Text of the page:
As shown in figure 3 (adopted from 6), yeast Bcs1 is made up of different structural regions that include a short N-terminal sequence that is localized to the intermembrane space and contains an internal targeting signal required for mitochondrial import, a single TMD inserted into the inner membrane and AAA domain that is connected to the membrane-embedded part through a short N-linker. In contrast to other AAA proteins, Bsc1 contains only one AAA domain that is situated in the matrix. This domain includes the characteristic Walker A and B motifs of the nucleotide-binding site but lacks the so-called pore loop region. This is a structural motif commonly found in AAA proteins that probably plays a key role in the binding, unfolding and translocation of substrate proteins. Due to the absence of the pore loop region it is not immediately clear how Bcs1 interacts with substrate proteins. Moreover, Bcs1 contains two arginine residues (Arg376 and Arg379) that are important for structural integrity as well as ATP hydrolysis. Blue native gel electrophoresis of detergent-solubilized mitochondrial inner membranes from yeast showed that Bcs1 is present in an oligomeric complex with a mass of about 500 kDa (6).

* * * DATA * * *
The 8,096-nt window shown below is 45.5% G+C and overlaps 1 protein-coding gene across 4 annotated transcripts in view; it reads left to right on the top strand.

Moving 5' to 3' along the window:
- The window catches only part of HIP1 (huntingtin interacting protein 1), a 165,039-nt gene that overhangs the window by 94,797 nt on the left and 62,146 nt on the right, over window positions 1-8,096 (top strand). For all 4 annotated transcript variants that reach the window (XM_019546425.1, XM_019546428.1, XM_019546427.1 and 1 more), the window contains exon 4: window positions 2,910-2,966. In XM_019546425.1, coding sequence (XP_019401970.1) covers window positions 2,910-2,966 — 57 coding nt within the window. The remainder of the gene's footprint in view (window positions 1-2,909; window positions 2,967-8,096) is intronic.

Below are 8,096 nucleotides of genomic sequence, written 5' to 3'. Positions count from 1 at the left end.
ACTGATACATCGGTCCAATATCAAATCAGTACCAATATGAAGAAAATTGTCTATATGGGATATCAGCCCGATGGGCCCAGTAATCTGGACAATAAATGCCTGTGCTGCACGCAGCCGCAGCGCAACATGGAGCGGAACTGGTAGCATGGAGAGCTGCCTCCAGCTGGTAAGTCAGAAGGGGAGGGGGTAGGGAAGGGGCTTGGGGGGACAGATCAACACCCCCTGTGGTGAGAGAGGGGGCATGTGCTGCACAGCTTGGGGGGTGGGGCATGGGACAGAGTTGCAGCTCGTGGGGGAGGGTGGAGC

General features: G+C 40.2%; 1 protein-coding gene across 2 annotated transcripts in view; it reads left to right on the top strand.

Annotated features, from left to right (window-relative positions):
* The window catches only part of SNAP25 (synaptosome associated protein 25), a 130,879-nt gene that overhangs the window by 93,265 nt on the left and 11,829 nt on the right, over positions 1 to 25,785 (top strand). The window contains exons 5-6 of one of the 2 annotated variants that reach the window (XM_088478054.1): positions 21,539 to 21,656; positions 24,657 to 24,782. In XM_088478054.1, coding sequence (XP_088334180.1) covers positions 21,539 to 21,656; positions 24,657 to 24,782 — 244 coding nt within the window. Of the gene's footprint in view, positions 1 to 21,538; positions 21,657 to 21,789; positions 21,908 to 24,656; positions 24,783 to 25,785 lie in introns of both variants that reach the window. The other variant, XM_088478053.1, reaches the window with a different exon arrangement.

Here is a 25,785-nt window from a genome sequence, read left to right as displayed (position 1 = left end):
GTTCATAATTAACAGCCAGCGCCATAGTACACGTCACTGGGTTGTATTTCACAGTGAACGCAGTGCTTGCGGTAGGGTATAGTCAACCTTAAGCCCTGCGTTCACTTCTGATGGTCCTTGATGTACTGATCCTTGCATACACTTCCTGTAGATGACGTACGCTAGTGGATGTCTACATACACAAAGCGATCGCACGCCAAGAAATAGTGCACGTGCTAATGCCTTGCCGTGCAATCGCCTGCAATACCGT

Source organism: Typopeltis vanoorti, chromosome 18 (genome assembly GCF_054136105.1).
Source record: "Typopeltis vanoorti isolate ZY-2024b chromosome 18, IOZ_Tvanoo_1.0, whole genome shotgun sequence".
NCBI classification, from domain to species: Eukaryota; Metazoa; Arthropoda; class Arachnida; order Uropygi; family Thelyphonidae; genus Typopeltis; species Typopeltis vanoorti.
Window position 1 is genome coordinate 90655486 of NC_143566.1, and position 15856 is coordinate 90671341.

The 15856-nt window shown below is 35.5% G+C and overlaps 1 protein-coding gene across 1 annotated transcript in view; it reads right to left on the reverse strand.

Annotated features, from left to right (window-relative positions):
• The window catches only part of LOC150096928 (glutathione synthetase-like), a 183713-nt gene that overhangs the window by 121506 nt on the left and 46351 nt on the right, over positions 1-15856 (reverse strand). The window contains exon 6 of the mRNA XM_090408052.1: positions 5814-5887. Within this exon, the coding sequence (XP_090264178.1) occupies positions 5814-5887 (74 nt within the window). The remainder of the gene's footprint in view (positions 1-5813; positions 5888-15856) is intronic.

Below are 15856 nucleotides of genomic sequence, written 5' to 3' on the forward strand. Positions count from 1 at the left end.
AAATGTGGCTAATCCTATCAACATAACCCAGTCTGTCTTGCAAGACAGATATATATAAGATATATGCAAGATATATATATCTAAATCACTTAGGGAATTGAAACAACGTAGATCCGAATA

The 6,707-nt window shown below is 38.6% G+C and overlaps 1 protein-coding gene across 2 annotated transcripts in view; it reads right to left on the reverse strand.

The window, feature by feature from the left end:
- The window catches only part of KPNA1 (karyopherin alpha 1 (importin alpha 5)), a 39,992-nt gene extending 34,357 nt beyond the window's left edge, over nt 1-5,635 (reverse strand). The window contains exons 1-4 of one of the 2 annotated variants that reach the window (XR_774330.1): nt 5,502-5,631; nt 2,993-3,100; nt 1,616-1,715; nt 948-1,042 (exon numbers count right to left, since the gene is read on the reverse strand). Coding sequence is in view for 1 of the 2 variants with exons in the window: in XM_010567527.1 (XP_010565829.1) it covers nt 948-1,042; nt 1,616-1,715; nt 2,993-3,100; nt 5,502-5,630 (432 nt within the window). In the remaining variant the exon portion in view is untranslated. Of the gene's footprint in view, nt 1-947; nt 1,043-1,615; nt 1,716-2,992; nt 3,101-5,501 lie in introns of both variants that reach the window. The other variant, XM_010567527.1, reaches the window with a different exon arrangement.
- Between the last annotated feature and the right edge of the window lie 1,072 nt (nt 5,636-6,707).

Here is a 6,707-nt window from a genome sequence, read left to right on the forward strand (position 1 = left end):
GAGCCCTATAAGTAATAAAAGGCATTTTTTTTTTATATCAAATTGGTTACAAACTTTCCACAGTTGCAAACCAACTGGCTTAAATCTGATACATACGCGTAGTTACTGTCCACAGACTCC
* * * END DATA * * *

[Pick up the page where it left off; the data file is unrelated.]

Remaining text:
Important insight into the structure of this complex was recently provided by detailed cryo-EM reconstructions with or without ADP, using affinity purified yeast Bcs1 complex from a crude mitochondrial fraction (7). The structure of the ADP-bound Bcs1 complex at 3.4 Å resolution is presented in figure 4 in surface (upper panel) or ribbon presentation (bottom panel). This reveals that Bcs1 forms a heptameric oligomeric assembly with a central pore unlike other AAA proteins that typically assemble into a hexameric complex. Overall, the Bcs1 heptamer resembles an upside-down mushroom with an iris-shaped AAA ring, a central stalk made up of the middle domains and a TMD region. The middle domains connect the AAA ring and TMD region. The upper right and bottom left panels show a view from the matrix side towards the AAA ring with its central pore and bound ADP in red spheres. Clearly, ADP is present in the AAA domains of all seven subunits. The structure of an individual subunit is presented in the bottom right panel with the single TMD in yellow, the middle domain in magenta and the subdomains of the AAA region in green and orange, respectively, and bound ADP as red spheres. The TMDs of all subunits contact each other in the membrane and are bundled into a basket-like arrangement. Structurally, the middle domain comprises a β-sheet with four antiparallel strands that are stabilized by two helices, joining the middle domain to the AAA domain. Moreover, this domain contains a loop, the so-called seal loop, that protrudes into the central pore of the heptamer. The AAA region is made up of two subdomains, the large and small domain, that form a typical nucleotide binding pocket. Moreover, the AAA domain includes two loops that resemble the commonly observed pore loops of other AAA proteins, which grab and pull substrate polypeptides. However, the loops of Bcs1 don’t protrude into the central pore as in other AAA protein but, rather, point away from the central pore. Moreover, these loops also lack the conserved aromatic residues that are important for substrate interaction.